Spain commemorates the 400th anniversary of the death of the greatest figure in Spanish Literature, Miguel de Cervantes
By Nicole-Marie Ng
Photostand for children of the main characters in Don Quixote.
All around the world, Apr 23 is celebrated as the death anniversary of Spain’s most renowned writer, Miguel de Cervantes.
Cervantes was the mastermind behind “Don Quixote” (“El Quijote”), a story about a nobleman named Alonso Quixano who read so much about chivalric romances that he too decided to become a knight and fight for justice in the world. He set off with Sancho Panza, his squire, who often employed quick wit in dealing with Quixano’s grandiose plans of knighthood.
Don Quixote is universally known as “the first modern novel” and even inspired Alexandre Dumas’ “The Three Musketeers” and Mark Twain’s “Adventures of Huckleberry Finn”.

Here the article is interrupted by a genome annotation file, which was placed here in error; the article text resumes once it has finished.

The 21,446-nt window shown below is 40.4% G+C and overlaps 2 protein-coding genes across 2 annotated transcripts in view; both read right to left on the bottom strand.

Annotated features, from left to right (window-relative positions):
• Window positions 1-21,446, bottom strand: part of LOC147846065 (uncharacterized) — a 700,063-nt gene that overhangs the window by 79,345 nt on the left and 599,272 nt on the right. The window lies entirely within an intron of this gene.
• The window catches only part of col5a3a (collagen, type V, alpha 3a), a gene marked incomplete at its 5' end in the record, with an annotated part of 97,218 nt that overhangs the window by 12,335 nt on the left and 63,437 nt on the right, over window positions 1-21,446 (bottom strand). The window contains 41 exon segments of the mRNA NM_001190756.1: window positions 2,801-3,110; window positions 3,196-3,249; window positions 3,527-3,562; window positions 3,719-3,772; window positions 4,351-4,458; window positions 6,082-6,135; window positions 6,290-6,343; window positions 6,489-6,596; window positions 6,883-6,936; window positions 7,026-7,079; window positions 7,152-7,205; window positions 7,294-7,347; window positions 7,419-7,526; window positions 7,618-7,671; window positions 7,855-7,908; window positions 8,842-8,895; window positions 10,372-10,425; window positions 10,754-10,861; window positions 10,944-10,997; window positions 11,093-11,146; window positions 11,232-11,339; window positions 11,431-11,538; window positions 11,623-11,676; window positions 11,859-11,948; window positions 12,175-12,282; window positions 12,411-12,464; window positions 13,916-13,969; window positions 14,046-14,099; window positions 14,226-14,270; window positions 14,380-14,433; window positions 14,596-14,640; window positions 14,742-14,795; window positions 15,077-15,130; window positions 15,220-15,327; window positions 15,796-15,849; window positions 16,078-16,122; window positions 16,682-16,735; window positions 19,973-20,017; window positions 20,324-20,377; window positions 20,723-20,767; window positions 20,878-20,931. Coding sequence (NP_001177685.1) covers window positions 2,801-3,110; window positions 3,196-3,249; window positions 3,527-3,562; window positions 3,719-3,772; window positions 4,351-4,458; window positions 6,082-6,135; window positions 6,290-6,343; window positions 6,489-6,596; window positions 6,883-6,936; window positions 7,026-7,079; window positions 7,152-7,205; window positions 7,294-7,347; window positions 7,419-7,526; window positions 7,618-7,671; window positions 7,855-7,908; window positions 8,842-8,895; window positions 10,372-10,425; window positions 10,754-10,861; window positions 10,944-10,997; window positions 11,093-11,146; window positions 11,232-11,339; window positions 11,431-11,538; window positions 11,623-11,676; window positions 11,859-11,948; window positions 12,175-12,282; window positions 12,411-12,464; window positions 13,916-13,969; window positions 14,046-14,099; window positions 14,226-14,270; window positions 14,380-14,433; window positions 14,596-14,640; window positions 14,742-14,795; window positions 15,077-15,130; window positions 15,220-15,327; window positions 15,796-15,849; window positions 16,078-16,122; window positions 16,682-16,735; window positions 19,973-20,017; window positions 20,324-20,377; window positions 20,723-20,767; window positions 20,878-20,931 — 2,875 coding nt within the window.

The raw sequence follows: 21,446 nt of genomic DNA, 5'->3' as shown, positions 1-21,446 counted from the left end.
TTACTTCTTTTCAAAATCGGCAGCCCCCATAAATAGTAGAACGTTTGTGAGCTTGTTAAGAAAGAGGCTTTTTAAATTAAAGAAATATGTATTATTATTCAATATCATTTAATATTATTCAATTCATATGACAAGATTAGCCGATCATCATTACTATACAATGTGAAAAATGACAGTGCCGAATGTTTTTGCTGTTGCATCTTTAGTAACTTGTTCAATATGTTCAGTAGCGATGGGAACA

Children reading Don Quixote during the Spanish Language and Book Day held at the National Library Board.
Today, Cervantes is remembered as “The Prince of Wits” and held in the same esteem as Shakespeare, Dante Alighieri, Goethe and Montaigne as iconic figures of Western Literature.
To celebrate 400 years since Cervantes’ death, the Embassy of Spain in Singapore has produced a handy booklet to bring “Don Quixote” closer to all Singaporeans. They have translated Chapter I of Part I of Don Quixote into the four official languages of Singapore: English, Chinese, Malay and Tamil, together with the original in Spanish. You can download a copy here.